Is this what a museum could be? Fun and informative? Entertaining and educational? A few days later, I dropped my resume off at the front desk. You never know, right?

A few weeks later I began working at the museum, replacing the anthropologist researcher, who was off to do his fieldwork for his dissertation. Across the next two years I was promoted Assistant Curator and once I completed my Master’s, on the cusp of taking another job at a more traditional museum, I was offered the job of Curator. It was an offer I couldn’t refuse.

I was feeling on top of the world, and at the time, I thought a proposal from Nick was right around the corner. But, like so many plans, that one was shortly going to fade away. I experienced my first official, gut-wrenching, almost faint on the subway because you forgot to eat out of sadness kind of heartbreak. I was 24, and a single “Curator of Sex” in New York City.

As you can imagine, with that title, I got a lot of attention across the bars and night clubs of New York City. In a city where, “what do you do?” is often asked before knowing someone’s name, my answer was a conversation starter, to say the least.

Still, those were not always the conversations I wanted to be having. Some people found it appropriate to tell me about every pornographic endeavor they forged and others incorrectly believed “curator” was actually a code word for sex worker. Not surprisingly, the one man who actually wished I had any other job in the world became my husband. After meeting by chance in a bar, and after a year of that dramatic, confusing, untenable, and maddening New York City dating, Jason, proposed to me at the top of Runyon Canyon in Los Angeles in November 2008. In September 2009 we were married in Marrakesh, Morocco surrounded by 100 of our closest friends and family. The next year, just around our first wedding anniversary, a Shiba Inu puppy named, She-ra, named after the beloved ‘80s cartoon warrior princess of the same name, joined our family. It felt like playing house and we celebrated that first anniversary sitting on the floor, drinking champagne, as our four pound pup ran and slid across the floor of our Tribeca apartment.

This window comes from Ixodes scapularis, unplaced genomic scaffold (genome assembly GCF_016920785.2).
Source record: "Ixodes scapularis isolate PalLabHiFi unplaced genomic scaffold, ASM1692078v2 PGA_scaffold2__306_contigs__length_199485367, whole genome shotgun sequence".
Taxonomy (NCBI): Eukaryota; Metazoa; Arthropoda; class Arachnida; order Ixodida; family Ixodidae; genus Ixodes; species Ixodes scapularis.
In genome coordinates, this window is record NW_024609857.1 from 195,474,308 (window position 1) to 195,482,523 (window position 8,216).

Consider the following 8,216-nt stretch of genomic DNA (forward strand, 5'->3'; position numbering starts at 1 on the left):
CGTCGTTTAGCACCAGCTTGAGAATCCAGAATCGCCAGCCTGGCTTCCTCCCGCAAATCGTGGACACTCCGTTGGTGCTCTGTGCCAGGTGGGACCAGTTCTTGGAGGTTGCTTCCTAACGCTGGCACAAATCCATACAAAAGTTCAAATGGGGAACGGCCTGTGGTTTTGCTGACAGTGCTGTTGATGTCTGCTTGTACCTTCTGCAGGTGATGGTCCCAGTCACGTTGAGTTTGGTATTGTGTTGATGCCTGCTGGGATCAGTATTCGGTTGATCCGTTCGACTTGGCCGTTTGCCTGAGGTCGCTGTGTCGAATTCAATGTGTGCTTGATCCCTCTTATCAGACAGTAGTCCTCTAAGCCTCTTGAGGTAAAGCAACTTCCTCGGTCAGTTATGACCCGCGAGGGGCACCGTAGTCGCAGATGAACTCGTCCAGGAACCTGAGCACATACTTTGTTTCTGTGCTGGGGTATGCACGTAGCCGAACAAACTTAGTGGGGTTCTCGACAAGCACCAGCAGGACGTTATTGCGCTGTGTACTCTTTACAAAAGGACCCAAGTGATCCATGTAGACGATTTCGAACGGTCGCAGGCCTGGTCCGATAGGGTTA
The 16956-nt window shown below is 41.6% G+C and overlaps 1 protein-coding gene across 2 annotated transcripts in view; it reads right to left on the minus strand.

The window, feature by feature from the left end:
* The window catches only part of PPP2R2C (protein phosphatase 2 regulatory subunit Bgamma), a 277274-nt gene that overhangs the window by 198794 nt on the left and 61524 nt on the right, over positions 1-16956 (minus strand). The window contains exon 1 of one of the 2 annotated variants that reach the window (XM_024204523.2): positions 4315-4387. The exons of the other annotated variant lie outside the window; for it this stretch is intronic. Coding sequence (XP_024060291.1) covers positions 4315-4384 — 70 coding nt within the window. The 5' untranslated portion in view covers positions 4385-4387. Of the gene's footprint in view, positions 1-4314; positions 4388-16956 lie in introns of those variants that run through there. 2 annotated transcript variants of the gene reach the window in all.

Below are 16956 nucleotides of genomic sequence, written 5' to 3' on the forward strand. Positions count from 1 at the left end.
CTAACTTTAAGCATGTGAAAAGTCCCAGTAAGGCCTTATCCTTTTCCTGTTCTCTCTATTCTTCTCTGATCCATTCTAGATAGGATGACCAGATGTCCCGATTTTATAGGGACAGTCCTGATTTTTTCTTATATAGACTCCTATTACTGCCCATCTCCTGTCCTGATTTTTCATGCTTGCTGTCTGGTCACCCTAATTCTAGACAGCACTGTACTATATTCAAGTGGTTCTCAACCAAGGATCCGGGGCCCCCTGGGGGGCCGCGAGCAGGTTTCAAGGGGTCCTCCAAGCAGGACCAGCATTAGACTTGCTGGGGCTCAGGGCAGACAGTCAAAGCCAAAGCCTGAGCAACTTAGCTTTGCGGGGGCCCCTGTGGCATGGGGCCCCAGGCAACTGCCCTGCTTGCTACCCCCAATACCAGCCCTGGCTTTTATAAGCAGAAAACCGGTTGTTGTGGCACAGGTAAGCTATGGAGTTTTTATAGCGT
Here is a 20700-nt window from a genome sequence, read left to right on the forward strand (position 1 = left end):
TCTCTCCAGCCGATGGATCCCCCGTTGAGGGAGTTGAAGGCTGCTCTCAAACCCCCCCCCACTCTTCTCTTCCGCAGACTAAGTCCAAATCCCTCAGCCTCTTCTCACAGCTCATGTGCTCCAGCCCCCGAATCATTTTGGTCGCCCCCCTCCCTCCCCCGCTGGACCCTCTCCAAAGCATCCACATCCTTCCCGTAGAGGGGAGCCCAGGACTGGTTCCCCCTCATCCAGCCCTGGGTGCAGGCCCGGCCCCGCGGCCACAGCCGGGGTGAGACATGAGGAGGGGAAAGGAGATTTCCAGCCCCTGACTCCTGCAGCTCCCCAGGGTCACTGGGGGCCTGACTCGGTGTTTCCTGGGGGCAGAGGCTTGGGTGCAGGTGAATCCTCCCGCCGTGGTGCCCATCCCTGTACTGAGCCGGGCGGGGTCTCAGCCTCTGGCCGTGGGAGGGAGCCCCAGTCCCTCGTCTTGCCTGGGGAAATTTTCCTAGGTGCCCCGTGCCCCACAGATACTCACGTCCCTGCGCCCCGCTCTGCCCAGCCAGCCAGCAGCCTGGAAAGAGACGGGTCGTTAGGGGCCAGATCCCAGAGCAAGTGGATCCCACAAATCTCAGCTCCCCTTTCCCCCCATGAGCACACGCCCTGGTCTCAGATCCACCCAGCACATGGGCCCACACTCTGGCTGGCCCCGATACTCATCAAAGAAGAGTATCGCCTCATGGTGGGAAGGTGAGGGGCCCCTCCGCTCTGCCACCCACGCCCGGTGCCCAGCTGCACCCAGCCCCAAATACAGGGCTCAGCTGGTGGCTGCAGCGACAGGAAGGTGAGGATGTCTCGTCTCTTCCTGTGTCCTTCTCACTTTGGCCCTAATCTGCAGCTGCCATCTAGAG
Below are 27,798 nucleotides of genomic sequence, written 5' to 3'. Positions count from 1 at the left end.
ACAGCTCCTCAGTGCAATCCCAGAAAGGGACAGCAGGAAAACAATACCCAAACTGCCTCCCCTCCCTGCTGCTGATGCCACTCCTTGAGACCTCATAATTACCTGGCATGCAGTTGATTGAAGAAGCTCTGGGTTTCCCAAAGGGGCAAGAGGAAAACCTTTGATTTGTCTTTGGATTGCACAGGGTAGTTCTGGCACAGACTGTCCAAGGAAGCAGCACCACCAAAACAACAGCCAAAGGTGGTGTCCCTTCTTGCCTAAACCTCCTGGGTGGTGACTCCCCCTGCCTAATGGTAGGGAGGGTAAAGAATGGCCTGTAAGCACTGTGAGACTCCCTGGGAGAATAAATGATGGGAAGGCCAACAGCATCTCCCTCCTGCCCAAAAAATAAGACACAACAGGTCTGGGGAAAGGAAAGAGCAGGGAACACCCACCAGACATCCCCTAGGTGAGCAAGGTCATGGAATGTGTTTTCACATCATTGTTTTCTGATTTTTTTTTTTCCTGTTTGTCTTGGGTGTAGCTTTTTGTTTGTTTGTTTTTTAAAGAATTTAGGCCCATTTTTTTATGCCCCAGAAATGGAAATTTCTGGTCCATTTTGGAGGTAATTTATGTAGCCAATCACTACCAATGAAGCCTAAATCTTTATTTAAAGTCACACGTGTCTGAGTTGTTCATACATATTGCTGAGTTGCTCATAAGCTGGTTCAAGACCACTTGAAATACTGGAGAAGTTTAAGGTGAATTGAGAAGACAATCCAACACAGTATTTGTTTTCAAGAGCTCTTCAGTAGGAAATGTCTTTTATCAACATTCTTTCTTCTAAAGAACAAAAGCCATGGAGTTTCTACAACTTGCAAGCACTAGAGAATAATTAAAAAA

She-ra was the first step in creating the family I had always wanted and never had. Her affection also helped soften the blow each month I saw a negative pregnancy test.

As my husband and I were approaching the one-year mark of trying to become pregnant, I was starting to question my womanhood and my brand-new marriage.